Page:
Exegetical look into Revelation 4:1-3

This passage is cycle one (Rev. 4:1-8:1) in a series of seven heavenly visions given to John by Christ (Rev. 4:1-22:5). In this first cycle, God is presented on His Throne as the King of Kings, as The Supreme Majesty in sovereign control of all things. He is the One who rules and governs us; we are the ones who are to bow to His supremacy and surrender to His Lordship. The centrality of His Supremacy in this passage gives hope to those who are suffering, and purpose to those who have lost theirs.

  • After this. This is a literary reference to the transition from the epistles to the seven churches over to John’s heavenly visions.
  • I looked. This possibly refers to a vision, or a vibrant dream (Ezek. 10:1; 44:4; Dan. 10:5).
  • A trumpet said. This means God is preparing to give a command or the pronouncement of His Word (Ex. 19:16). Here, many misguided interpreters read into the text a “rapture,” and string together other passages out of context to create a grand theology out of injudicious reading and inserting ideas that are not in these passages, such as 1 Cor. 15:51-54 and 1 Thess. 4:16-18. This is called “isagesis” which is a personal interpretation of a text from our own ideas. However, we are called to read His Word with “exegesis,” or a right explanation and analysis of the text from what it actually says. Also, because the word “church” does not appear until chapter 22, many think this means the church is not on earth during the last days. Again, this is reading into a text our ideas and not God’s. We are never to stretch or construe Scripture according to our whims and/or opinions. Rather, we are to plainly seek what He has for us from what He has clearly revealed to us.
  • Come up here. This phrase is expressed in the same way Moses was called up to Mount Sinai and how Paul was “caught up” in to heaven (Ex. 19:3, 20-24; 24:12; 34:2; Ezek. 1:1; John 1:29, 51; 2 Cor. 12:2; Rev. 11:12-19; 17:1; 19:11; 21:9).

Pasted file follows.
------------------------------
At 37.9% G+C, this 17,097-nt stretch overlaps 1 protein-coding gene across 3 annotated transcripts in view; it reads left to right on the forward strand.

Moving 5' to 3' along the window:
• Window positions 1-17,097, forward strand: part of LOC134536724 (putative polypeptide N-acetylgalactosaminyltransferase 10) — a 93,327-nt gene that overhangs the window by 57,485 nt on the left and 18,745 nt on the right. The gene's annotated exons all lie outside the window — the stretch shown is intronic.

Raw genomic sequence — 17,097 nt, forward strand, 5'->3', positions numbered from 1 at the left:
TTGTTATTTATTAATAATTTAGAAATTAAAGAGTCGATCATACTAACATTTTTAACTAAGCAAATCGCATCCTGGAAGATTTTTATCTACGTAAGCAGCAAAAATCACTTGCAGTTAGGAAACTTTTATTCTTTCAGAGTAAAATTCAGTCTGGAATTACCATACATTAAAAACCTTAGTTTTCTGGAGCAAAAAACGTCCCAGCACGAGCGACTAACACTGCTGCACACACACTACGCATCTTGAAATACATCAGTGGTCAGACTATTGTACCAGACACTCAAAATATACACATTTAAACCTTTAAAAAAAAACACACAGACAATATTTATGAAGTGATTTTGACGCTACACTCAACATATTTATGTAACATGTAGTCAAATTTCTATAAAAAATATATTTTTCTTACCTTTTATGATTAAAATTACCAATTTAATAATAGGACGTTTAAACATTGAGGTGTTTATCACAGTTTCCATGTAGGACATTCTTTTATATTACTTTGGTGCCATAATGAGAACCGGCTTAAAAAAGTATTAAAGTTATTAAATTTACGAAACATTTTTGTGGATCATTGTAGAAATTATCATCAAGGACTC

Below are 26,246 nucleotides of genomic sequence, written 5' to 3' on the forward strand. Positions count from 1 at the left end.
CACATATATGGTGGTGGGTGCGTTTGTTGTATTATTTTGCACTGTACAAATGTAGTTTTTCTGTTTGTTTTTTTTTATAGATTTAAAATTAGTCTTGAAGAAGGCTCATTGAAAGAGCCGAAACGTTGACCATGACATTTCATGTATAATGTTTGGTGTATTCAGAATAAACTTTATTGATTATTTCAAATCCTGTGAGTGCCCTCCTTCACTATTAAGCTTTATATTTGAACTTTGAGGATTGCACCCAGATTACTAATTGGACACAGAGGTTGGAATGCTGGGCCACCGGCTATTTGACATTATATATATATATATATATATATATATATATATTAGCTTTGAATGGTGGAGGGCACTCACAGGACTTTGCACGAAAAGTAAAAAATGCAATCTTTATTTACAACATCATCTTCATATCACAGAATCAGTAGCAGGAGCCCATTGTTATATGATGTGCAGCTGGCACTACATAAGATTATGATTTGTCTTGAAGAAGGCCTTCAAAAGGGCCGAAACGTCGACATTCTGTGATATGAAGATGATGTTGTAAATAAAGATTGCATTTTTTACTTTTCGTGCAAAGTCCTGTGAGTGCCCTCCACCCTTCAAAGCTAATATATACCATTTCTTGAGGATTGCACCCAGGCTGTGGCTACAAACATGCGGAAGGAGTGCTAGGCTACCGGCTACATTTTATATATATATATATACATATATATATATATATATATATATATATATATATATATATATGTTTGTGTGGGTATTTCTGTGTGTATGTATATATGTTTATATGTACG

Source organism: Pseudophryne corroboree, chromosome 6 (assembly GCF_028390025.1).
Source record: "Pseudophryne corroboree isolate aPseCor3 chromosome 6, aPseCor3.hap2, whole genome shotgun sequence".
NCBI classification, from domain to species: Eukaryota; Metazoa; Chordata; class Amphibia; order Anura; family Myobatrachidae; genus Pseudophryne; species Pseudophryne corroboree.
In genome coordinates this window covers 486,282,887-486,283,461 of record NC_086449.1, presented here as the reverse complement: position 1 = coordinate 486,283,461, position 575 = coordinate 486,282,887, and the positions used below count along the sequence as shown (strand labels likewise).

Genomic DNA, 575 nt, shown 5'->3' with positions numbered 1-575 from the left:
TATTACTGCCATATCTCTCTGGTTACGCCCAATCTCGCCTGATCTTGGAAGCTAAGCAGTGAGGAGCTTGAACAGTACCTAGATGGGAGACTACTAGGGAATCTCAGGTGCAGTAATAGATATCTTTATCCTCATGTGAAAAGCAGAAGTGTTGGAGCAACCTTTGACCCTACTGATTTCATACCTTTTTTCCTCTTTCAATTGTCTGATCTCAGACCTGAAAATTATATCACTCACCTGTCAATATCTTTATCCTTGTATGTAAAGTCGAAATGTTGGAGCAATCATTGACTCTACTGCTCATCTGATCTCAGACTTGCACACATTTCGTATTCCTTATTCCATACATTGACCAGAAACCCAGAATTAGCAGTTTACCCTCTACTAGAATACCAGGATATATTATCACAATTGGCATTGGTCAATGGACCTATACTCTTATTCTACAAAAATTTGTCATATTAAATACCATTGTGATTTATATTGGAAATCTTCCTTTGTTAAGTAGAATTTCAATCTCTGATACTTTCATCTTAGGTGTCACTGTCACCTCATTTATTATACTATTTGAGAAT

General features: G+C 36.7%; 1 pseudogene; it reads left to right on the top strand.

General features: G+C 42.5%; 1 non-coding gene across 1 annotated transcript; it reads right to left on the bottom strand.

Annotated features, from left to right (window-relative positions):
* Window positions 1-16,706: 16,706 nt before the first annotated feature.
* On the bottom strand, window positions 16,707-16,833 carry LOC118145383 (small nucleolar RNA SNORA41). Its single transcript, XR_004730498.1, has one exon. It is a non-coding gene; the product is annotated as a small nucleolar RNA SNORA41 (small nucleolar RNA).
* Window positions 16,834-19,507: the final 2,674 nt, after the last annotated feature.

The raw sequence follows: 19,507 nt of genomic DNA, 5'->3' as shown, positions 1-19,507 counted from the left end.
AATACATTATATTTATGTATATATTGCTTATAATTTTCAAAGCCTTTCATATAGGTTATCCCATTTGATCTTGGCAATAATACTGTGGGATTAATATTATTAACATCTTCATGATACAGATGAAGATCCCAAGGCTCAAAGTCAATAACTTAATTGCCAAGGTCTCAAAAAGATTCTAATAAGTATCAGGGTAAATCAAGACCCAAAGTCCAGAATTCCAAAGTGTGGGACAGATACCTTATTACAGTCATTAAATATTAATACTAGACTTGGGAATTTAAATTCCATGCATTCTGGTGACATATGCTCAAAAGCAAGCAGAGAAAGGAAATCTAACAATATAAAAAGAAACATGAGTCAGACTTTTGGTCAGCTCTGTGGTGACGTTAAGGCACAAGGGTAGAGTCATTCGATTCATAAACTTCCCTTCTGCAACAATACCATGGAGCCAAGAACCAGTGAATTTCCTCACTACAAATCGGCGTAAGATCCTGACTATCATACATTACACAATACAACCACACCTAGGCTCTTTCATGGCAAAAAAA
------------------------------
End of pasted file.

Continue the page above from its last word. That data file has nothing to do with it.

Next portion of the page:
• What must take place after this. This indicates past, present, and future, and refers to what is referenced in Revelation. It is for the present and future as well as rooted in the past, but not completed as of this writing. Some misguided interpreters find the “rapture” in this phrase, which is again, totally reading into the text what “we want” that just is not there, not only violating the rules of biblical interpretation, but also (and ironically) the plain meaning and point of this passage, which is bowing to Christ and His ways rather than our ways and ideas (Dan. 2:28-29, 45; John 19:35; Rev. 1:1, 19).
  • In the Spirit. This means spiritual exaltation and prophetically inspired¾the wonders of the Lord, giving him this vision and insight for God’s glory and not John’s. This is a state of being sensitive to spiritual understanding, not necessarily “charismatic” worship. The Holy Spirit provided John the visions and took him to places he could actually see. Thus, he is recording authentic images he saw in reality; this was no mere dream. This can also mean that John was caught up or transported to God’s Throne. However, these particulars are irrelevant to the meaning (1 Chron. 25:1-6; Ezek. 2:2; 3:12-14, 24; 8:3; 11:1, 24; Acts 10:10; Rev. 1:10; 4:2; 17:3; 21:10).
  • There before me. The representation of God ruling from his throne in heaven is a standard image from the Old Testament. This is a figurative depiction, not a literal description of our Lord (Psalm 47:8).
  • Throne in heaven. Denotes a throne and refers to the earthly kings pompous dignity and prestige in contrast to God’s Preeminence and actuality of having a throne. This is an image of the Old Testament Tabernacle where the “copy” of God’s Throne Room, made for His presence, was made known. Now, John sees the real heavenly version in a corporal state to condescend to his and our understanding (Ex. 24:9-11; 25 (25:40)-40; 1 Kings 5-7; 22:19; 2 Chron. 2-4; Isa. 6; Ezek. 1; 10:1; Dan. 7:9-10; Heb. 8:5-6; 9:1-14; Rev. 3:12; 7:15; 11:19; 14:15-17; 15:5-16:1, 16:17; 21:22).
  • Someone sitting on it. His greatness and splendor surpasses all understanding, as He is supreme and Head over the Church. Either the details are not given to us, or we are not able to comprehend with our human minds in our present state (2 Cor. 3:18; Eph. 4:13-15; 5:23; Col. 1:15-20; 1 Tim. 3:1-7; Tit. 1:5-9).
  • Appearance of jasper and carnelian… emerald… around the throne. This is an image of God’s purity and overwhelming elaborations, magnitude, majesty, and brilliance that is “reflected.” “Precious stones” means precious and nothing else is like it, and that He dwells in unapproachable light “whom no one has seen or can see” (Ezek. 1:26-28; Dan. 7; 1 Tim. 6:16).
  • Rainbow refers to God’s mercy and grace, which we are called to reflect (Gen. 9:12-15).
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